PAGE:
A spread linear settlement running parallel to the Irish Sea and bordered by a large British Army Camp to the west and south west. The beach is amazing, the only shop is at the petrol station and some villagers have been setting up their own community centre, caravan cinema and shared garden over the years. Some of the initiatives survive.
The Forever Young Pensioner group linked up to the International Village Shop network in 2010, and produced one of the shop’s classics, the Ballykinlar Caravan Pot. In 2015 Kathrin is working with a group of “Army Wives” in the barracks on a second Ballykinlar product. The camp is closing down soon and they want the product to be a reminder of their time in Ballykinlar without looking military.
Extract from Ruth Morrow’s and Peter Mutschler’s essay Tea or coffee? Politics and Bingo on the pavements (2013):
Ballykinler or Ballykinlar, depending on which of the two ‘communities’ one belongs to, is wedged between the Mourne Mountains, the Irish Sea and -cutting off the access to the beach- a British Army camp. The adjacent Abercorn Barracks has dominated the village since 1902. The military provided many jobs, allegiances and opposition, -again depending on one’s national/cultural identity. During the ‘Troubles’ the army operated in Northern Ireland, but now they prepare for deployments in Afghanistan and future areas of armed conflict worldwide.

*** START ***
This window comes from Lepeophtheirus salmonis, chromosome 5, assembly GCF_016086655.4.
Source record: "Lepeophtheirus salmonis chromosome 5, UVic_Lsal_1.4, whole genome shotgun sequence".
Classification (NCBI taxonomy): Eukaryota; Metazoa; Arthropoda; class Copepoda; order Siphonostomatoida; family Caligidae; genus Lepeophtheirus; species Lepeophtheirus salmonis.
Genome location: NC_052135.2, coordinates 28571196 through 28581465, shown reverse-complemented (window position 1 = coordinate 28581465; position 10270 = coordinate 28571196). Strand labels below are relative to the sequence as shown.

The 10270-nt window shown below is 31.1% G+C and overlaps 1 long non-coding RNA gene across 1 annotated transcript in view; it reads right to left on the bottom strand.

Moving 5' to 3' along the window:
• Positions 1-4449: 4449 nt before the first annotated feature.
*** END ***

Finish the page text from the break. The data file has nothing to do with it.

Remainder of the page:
The village is a condensed rural microcosm of Northern Irish society, history and politics, magnified through the presence of the army. So it’s similar to interface zones in Belfast and its urban environment of segregated communities.
Northern Ireland is regarded now to be in a transitional phase of post-violent conflict. For nearly two decades, European ‘Peace Funding’ supports community initiatives promoting a ‘shared future’ and respect. Public art, until recently mainly limited to visual art and mural projects, developed a language and formats of community participation that is increasingly formulaic and packaged to produce a positive result. The expertise in peace-building strategies and initiatives is high, and- one might argue- an industry based on funding in itself.
In July 2014, the ‘2nd Battalion The Rifles’ were relocated to an army camp in Lisburn, Northern Ireland. The Abercorn Barracks and its ground are now only used as training ground and many jobs were lost in Ballykinler and nearby villages. How this will impact on the community remains to be seen.